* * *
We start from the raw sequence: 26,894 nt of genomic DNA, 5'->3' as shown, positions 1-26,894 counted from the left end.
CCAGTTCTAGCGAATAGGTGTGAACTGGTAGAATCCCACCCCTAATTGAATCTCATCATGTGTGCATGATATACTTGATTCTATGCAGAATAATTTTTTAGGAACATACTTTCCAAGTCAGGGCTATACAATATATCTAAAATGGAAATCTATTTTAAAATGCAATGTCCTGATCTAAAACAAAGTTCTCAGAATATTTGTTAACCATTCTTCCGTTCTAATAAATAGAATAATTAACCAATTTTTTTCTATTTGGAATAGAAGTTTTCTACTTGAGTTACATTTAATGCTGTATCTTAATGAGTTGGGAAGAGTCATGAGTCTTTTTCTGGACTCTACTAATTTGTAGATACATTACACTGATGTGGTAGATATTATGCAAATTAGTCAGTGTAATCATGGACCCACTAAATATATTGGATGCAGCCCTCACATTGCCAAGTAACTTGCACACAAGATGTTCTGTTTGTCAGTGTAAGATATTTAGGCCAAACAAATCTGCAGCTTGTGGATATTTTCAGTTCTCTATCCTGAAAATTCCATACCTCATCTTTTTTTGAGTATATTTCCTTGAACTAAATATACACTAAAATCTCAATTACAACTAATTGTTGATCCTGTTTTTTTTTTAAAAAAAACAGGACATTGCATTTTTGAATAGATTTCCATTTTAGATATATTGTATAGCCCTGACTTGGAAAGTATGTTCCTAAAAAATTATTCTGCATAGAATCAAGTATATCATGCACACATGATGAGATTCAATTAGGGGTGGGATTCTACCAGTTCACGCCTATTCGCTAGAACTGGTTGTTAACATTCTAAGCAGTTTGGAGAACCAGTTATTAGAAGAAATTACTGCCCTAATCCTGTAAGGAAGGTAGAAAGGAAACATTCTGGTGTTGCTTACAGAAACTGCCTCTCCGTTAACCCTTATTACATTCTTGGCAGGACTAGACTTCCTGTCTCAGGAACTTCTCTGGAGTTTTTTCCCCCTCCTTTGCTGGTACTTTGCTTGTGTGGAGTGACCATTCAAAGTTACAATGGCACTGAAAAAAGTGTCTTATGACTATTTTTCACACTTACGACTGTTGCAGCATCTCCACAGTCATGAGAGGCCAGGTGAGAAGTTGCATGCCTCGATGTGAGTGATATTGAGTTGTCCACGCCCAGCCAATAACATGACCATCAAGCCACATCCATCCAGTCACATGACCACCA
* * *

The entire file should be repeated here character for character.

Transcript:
We start from the raw sequence: 26,894 nt of genomic DNA, 5'->3' as shown, positions 1-26,894 counted from the left end.
CCAGTTCTAGCGAATAGGTGTGAACTGGTAGAATCCCACCCCTAATTGAATCTCATCATGTGTGCATGATATACTTGATTCTATGCAGAATAATTTTTTAGGAACATACTTTCCAAGTCAGGGCTATACAATATATCTAAAATGGAAATCTATTTTAAAATGCAATGTCCTGATCTAAAACAAAGTTCTCAGAATATTTGTTAACCATTCTTCCGTTCTAATAAATAGAATAATTAACCAATTTTTTTCTATTTGGAATAGAAGTTTTCTACTTGAGTTACATTTAATGCTGTATCTTAATGAGTTGGGAAGAGTCATGAGTCTTTTTCTGGACTCTACTAATTTGTAGATACATTACACTGATGTGGTAGATATTATGCAAATTAGTCAGTGTAATCATGGACCCACTAAATATATTGGATGCAGCCCTCACATTGCCAAGTAACTTGCACACAAGATGTTCTGTTTGTCAGTGTAAGATATTTAGGCCAAACAAATCTGCAGCTTGTGGATATTTTCAGTTCTCTATCCTGAAAATTCCATACCTCATCTTTTTTTGAGTATATTTCCTTGAACTAAATATACACTAAAATCTCAATTACAACTAATTGTTGATCCTGTTTTTTTTTTAAAAAAAACAGGACATTGCATTTTTGAATAGATTTCCATTTTAGATATATTGTATAGCCCTGACTTGGAAAGTATGTTCCTAAAAAATTATTCTGCATAGAATCAAGTATATCATGCACACATGATGAGATTCAATTAGGGGTGGGATTCTACCAGTTCACGCCTATTCGCTAGAACTGGTTGTTAACATTCTAAGCAGTTTGGAGAACCAGTTATTAGAAGAAATTACTGCCCTAATCCTGTAAGGAAGGTAGAAAGGAAACATTCTGGTGTTGCTTACAGAAACTGCCTCTCCGTTAACCCTTATTACATTCTTGGCAGGACTAGACTTCCTGTCTCAGGAACTTCTCTGGAGTTTTTTCCCCCTCCTTTGCTGGTACTTTGCTTGTGTGGAGTGACCATTCAAAGTTACAATGGCACTGAAAAAAGTGTCTTATGACTATTTTTCACACTTACGACTGTTGCAGCATCTCCACAGTCATGAGAGGCCAGGTGAGAAGTTGCATGCCTCGATGTGAGTGATATTGAGTTGTCCACGCCCAGCCAATAACATGACCATCAAGCCACATCCATCCAGTCACATGACCACCA